5. It must, therefore, be held that the Agricultural Lands Tribunal has power to vacate the order dated 29th January 1960 if it finds that the said order has been obtained by means of fraud practised upon it. Now there can be no doubt that if in fact the first respondent did not appear at the hearing of the inquiry and did not make a statement before the Agricultural Lands Tribunal but someone else falsely and without his knowledge impersonated him and gave a statement on the strength of which the Agricultural Lands Tribunal made the order dated 29th January 1960, a fraud was perpetrated on the Agricultural Lands Tribunal and an inquiry for the purpose of ascertaining whether such fraud was perpetrated or not would clearly be within the jurisdiction of the Agricultural Lands Tribunal. If the Agricultural Lands Tribunal finds that a fraud was perpetrated upon it and the order dated 29th January 1960 would not have been made by it but for such fraud, the Agricultural Lands Tribunal can vacate the said order and proceed to rehear the proceeding under Section 32G.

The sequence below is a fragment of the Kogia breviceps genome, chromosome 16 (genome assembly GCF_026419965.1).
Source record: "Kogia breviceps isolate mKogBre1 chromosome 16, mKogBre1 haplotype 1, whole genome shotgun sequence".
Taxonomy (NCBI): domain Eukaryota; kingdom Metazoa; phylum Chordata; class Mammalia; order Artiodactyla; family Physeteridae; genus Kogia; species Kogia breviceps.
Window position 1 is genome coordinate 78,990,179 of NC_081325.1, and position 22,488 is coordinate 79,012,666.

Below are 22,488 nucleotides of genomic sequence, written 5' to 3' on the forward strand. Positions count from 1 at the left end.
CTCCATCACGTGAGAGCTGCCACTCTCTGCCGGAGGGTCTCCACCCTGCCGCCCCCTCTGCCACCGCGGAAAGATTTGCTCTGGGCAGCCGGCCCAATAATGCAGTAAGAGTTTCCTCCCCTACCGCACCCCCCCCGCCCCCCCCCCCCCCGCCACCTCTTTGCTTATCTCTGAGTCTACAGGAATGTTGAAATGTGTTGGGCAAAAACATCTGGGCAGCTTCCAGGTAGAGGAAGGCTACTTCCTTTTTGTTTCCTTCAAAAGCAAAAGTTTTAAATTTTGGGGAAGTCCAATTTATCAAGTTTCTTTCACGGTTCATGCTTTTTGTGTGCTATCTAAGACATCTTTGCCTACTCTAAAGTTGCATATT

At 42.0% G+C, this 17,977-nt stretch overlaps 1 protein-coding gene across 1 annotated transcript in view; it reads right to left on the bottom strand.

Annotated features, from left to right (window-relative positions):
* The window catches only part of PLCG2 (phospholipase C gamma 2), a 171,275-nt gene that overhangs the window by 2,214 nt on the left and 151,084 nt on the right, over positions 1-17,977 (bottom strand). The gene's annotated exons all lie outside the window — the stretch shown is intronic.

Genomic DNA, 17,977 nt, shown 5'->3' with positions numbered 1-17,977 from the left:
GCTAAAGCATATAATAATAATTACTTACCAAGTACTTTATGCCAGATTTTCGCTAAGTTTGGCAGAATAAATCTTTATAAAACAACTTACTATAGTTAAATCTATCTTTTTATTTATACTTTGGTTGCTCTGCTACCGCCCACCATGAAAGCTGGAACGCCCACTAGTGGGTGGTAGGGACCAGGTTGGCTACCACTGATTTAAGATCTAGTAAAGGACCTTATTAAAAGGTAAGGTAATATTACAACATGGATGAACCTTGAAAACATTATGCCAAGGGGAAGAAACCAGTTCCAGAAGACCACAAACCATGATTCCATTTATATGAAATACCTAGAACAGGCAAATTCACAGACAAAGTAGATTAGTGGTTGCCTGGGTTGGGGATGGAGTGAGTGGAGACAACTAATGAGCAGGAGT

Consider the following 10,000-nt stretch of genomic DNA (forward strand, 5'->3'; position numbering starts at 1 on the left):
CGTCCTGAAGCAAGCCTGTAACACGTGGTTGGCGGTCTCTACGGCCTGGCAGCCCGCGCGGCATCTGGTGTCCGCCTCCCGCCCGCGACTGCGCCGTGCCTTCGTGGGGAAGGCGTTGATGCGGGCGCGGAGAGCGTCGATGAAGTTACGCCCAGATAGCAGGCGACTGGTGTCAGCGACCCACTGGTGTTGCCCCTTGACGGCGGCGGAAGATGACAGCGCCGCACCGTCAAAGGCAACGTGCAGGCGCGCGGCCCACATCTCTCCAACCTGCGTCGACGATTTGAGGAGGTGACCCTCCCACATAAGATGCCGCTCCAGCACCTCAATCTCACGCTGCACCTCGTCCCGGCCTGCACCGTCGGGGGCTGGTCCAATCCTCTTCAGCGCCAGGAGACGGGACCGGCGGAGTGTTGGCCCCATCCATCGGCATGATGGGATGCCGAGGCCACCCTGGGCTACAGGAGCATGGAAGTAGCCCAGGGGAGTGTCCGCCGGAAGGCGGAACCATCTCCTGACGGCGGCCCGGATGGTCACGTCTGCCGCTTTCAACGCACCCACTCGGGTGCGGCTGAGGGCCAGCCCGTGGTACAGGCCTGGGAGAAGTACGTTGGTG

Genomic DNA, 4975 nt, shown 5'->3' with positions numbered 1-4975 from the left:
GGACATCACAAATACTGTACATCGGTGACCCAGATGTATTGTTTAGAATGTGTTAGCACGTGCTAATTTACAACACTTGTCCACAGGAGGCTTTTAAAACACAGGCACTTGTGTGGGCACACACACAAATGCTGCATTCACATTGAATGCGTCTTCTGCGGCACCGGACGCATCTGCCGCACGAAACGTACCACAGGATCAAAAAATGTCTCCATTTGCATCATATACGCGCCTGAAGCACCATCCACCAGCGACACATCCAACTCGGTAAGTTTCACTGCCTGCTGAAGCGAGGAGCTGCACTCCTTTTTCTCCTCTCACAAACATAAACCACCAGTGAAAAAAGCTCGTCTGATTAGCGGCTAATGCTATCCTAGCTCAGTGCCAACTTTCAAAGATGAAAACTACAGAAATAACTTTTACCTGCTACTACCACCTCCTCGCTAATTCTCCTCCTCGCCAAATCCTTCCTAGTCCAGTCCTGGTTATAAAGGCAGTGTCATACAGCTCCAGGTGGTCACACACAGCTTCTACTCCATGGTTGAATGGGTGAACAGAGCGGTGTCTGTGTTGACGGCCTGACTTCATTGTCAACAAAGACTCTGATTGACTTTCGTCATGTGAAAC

6. The petitioner can of course contend before the Agricultural Lands Tribunal that even if a fraud was committed by reason of someone else falsely impersonating the first respondent and giving a statement in the name of the first respondent, the order dated 29th January 1960 should still not be set aside for it can be sustained on the ground that the first respondent failed to appear on the date specified in the notice and the order dated 29th January 1960 would, therefore, have been passed in any event even if no such fraud had been committed. It will be for the Agricultural Lands Tribunal to consider in the light of the evidence before it and in the light of this contention and other contentions which may be advanced by the parties whether the order dated 29th January 1960 should be vacated and the proceeding under Section 32G should be reopened.

7. These were the only contentions urged before me and since there is no substance in them, the petition fails and the rule is discharged with costs.